A judge gets rattled

2008-02-01 00:00

IN his early years as a writer Scott Turow turned out some great legal thrillers; Presumed Innocent and The Burden of Proof are classics of their kind - legally sound, cleverly and imaginatively plotted, fast-paced and strong on character, action and suspense.

Alas, a few novels later the now rich and famous Turow started to coast, resting on his laurels and getting ideas above his station. He decided he was ready to write Serious Novels. Ordinary Heroes, set in World War 2, was one such, and pretty null and void it was, too. This new one returns us to Kindle County, scene of former legal triumphs, and focuses on George Mason who, at 59, has sat as a judge on the Court of Appeals for nearly a decade. His days are uneventful until a troubling, truly horrible rape case is brought before him. This coincides with a couple of other nasty things; the diagnosis of his wife's illness and the receipt of some unpleasantly threatening anonymous e-mails.

But Mason, a skilled, experienced and usually unshockable jurist, is almost unreasonably rattled. So what is it about this case which is so unsettling and which sets him questioning his own fitness to sit on the bench? The answer, of course, lies in his own history; he finds himself revisting an adolescent incident that bears more than passing resemblance to the case he now confronts.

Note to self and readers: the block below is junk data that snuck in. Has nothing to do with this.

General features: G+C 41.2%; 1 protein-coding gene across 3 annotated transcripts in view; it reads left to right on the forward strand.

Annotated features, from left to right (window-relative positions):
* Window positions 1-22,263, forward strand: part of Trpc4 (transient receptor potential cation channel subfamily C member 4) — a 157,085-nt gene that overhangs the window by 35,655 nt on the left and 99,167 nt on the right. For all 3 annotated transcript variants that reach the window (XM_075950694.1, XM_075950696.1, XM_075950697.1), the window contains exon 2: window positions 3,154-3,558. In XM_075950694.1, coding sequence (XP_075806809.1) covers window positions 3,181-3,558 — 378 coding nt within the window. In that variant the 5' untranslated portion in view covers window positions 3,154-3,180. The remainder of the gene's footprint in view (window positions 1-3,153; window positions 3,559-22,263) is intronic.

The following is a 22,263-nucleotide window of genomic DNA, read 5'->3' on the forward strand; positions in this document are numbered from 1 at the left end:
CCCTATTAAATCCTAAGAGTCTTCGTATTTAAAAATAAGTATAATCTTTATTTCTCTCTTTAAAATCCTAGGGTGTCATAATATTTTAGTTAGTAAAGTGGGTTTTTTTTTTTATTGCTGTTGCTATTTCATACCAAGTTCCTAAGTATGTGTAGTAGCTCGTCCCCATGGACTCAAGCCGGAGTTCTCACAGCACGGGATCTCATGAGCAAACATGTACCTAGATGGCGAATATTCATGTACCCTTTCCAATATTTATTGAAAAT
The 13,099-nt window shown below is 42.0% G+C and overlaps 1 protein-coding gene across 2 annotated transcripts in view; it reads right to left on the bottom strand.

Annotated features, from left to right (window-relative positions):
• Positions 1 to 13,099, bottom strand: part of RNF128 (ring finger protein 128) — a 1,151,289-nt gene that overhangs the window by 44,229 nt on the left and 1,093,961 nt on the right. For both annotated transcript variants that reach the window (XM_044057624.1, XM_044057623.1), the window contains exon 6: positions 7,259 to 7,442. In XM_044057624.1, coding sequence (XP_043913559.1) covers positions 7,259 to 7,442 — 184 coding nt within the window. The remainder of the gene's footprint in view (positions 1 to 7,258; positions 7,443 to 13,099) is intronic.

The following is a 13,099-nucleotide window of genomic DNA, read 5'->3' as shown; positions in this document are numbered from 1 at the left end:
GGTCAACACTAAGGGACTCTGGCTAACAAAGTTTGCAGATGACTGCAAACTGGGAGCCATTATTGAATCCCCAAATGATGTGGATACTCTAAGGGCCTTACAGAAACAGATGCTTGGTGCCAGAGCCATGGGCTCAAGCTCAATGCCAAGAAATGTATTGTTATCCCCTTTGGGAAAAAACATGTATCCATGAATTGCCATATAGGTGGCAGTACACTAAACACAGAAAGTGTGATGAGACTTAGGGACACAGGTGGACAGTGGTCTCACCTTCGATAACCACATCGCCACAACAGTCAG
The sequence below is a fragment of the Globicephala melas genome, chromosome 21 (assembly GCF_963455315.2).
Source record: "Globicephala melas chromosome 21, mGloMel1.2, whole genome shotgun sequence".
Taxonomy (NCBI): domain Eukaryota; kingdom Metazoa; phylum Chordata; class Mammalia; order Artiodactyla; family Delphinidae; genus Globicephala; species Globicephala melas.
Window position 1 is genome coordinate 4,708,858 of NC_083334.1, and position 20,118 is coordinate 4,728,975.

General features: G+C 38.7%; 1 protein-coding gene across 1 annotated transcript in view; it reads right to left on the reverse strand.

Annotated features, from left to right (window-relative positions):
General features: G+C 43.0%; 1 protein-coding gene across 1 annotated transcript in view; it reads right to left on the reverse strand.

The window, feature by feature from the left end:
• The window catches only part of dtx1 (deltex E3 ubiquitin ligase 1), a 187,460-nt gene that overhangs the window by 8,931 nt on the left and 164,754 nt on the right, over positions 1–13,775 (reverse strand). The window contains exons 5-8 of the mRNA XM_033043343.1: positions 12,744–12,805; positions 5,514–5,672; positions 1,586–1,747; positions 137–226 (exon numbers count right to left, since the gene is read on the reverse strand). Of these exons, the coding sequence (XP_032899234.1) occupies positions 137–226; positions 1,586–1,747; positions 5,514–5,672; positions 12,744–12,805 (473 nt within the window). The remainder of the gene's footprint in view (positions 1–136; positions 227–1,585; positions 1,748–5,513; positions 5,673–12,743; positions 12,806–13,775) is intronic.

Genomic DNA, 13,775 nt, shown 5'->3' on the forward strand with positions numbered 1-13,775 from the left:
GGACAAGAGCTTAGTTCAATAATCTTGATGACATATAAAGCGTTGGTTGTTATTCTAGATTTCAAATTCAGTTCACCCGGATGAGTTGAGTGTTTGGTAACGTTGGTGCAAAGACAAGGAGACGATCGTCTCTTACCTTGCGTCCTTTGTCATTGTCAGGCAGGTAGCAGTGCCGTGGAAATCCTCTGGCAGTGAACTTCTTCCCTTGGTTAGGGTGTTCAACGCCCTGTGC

It's a slight tale, not uninteresting but scarcely a breathless page-turner. And as it ambles along and the likeable but fairly colourless Mason works things out and comes to terms, etc., one suddenly discovers it's petered out; the book is a mere 197 pages. The remaining 40-plus pages, inserted to fatten up the trade paperback (which costs R140), are given over to three whole chapters of that previous dud, Ordinary Heroes. It may sound harsh, but I think the author's a chancer and his publisher's a cheat.

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